I agree that it’s likely just a spelling error in some cases. It’s probably, as you say, “modeled after Siamese and other animal breeds” in most cases. The question is: “Is the perp aware of the meaning of the ”-ese” ending (“from” or “of”) and intending that implication (in which case it’s an eggcorn), or is he/she unaware of the meaning of ”-ese” and just thoughtlessly replicating a familiar spelling pattern, or even just spelling it phonetically (in which case it’s a mere misspelling as you suggest)? I think the most reasonable assumption is that both occur. In fact, if I’d never seen the term “Great Pyrenees” (referring to the dog breed) written down, I might well have eggcorned it that way myself. It makes sense.

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#4 2019-02-04 07:17:14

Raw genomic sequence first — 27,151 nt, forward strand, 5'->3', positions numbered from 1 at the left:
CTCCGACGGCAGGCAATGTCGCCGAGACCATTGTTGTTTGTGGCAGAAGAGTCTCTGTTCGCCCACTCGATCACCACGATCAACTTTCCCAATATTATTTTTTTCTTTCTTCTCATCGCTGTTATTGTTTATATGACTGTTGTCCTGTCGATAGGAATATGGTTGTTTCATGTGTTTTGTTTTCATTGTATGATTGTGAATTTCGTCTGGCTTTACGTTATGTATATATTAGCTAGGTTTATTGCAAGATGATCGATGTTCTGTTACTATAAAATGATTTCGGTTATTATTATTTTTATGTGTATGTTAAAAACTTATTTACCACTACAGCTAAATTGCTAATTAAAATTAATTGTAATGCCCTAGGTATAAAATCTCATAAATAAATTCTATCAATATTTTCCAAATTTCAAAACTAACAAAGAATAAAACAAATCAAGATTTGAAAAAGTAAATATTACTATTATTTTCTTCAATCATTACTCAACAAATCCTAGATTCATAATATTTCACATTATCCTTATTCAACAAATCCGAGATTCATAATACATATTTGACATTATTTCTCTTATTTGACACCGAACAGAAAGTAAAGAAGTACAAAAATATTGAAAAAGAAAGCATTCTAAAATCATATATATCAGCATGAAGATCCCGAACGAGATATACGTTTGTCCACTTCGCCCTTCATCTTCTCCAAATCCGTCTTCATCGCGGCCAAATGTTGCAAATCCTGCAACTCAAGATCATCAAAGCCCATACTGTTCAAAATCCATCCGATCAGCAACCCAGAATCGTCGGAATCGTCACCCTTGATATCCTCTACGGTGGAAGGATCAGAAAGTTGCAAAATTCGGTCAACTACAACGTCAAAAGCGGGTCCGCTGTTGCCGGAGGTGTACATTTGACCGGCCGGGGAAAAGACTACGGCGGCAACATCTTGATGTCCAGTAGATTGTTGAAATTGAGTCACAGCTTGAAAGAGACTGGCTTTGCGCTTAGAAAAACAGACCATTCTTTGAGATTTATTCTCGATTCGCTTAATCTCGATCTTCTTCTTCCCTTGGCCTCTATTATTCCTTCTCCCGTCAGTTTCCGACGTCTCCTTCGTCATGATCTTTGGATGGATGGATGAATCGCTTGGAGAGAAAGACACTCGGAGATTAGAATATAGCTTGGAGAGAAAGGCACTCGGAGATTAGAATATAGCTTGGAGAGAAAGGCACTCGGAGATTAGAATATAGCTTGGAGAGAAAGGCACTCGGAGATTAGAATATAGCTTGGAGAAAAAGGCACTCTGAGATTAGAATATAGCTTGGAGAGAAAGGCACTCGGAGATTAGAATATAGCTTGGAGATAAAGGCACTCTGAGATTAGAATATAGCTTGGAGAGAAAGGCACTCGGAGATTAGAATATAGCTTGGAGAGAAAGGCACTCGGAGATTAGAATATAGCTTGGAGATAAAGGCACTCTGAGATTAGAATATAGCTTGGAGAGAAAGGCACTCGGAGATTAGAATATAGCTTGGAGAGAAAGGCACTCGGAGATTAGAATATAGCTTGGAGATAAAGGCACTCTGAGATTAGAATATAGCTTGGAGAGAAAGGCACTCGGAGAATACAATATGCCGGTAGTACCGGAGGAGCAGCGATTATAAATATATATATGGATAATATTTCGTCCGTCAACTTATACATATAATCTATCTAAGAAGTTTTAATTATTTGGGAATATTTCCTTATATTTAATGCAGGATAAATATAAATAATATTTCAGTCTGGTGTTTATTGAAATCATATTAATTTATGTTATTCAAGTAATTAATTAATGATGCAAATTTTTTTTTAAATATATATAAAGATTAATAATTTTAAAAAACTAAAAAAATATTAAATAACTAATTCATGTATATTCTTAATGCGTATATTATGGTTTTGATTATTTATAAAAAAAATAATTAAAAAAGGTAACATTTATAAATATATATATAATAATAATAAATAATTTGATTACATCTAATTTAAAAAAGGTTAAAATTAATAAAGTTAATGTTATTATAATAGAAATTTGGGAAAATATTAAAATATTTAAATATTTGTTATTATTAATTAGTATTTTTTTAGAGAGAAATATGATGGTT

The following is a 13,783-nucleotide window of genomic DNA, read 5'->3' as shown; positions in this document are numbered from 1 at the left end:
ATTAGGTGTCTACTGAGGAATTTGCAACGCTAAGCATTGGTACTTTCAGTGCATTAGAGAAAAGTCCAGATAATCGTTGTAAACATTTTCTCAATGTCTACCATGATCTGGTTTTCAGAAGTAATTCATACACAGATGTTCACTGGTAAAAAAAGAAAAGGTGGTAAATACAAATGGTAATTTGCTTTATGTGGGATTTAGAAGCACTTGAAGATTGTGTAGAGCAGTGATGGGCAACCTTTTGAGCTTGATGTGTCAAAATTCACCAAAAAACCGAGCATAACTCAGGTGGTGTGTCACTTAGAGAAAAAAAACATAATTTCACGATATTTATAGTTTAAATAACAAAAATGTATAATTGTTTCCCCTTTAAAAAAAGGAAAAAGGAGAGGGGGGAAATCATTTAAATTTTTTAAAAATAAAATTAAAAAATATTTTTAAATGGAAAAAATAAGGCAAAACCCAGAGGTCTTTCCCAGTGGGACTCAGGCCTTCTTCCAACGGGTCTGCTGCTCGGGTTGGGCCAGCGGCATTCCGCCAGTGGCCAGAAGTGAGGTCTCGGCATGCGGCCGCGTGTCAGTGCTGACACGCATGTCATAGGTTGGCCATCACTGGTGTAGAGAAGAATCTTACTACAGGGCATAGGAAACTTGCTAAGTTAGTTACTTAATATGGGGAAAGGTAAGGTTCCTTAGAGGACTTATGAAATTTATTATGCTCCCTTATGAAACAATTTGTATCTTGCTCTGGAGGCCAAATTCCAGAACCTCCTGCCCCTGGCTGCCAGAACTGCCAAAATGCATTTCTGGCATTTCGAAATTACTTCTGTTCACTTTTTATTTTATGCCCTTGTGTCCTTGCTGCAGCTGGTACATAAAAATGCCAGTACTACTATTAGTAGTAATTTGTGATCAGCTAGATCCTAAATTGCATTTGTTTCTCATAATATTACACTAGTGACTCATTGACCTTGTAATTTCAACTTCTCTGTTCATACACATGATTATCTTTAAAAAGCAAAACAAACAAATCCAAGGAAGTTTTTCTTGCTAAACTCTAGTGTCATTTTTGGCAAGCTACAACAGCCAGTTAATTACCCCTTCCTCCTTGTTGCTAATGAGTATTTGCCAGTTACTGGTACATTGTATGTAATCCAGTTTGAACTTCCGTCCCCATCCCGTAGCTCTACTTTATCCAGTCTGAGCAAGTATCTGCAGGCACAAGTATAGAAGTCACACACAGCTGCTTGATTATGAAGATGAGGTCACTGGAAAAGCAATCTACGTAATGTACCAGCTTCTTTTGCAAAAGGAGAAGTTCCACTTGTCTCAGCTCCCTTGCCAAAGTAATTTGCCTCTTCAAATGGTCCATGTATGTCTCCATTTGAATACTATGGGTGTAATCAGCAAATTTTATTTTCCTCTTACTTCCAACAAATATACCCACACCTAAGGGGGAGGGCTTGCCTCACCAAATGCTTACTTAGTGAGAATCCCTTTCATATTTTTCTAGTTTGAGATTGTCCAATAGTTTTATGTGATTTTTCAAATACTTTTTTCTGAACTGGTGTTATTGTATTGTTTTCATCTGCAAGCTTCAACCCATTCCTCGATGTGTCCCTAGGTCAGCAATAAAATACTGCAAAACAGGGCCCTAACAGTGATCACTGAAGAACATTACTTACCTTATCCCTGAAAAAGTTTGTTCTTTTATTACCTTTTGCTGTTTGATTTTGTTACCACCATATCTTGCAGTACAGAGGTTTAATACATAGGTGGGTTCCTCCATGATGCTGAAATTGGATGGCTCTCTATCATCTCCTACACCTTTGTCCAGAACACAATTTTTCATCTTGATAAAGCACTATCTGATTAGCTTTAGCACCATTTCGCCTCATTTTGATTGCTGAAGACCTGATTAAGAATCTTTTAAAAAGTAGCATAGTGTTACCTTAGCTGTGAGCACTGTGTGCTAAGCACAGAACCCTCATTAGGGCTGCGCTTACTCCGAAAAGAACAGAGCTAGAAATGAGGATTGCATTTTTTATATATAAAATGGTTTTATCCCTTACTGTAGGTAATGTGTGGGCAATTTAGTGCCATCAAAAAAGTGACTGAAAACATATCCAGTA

yanogator
Eggcornista
From: Ohio
Registered: 2007-06-07
Posts: 210

Re: "Pyranese" for "Pyrenees"

When you consider that the most common occurrence of that sound at the end of the word is in nationalities, with the -ese ending, my position is reinforced, I think. Remember, we’re dealing with a population that now commonly uses ’s to make nouns plural much of the time.


“I always wanted to be somebody. I should have been more specific.” – Lily Tomlin

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#5 2019-02-04 17:45:59

Dixon Wragg
Eggcornista
From: Cotati, California
Registered: 2008-07-04
Posts: 1365

Re: "Pyranese" for "Pyrenees"

I wrote:

Is the perp aware of the meaning of the ”-ese” ending (“from” or “of”)...

yanogator wrote:

When you consider that the most common occurrence of that sound at the end of the word is in nationalities, with the -ese ending, my position is reinforced, I think.

Bruce, we seem to be saying the same thing about the meaning of the ”-ese” ending. I don’t see how that leads us to preferring to interpret “Pyranese” as a mere misspelling as opposed to an eggcorn. My bias is still that both are going on. Absent a perp confession, I guess we’ll never know for sure, as is the case in so many instances.

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#6 2019-02-04 18:59:31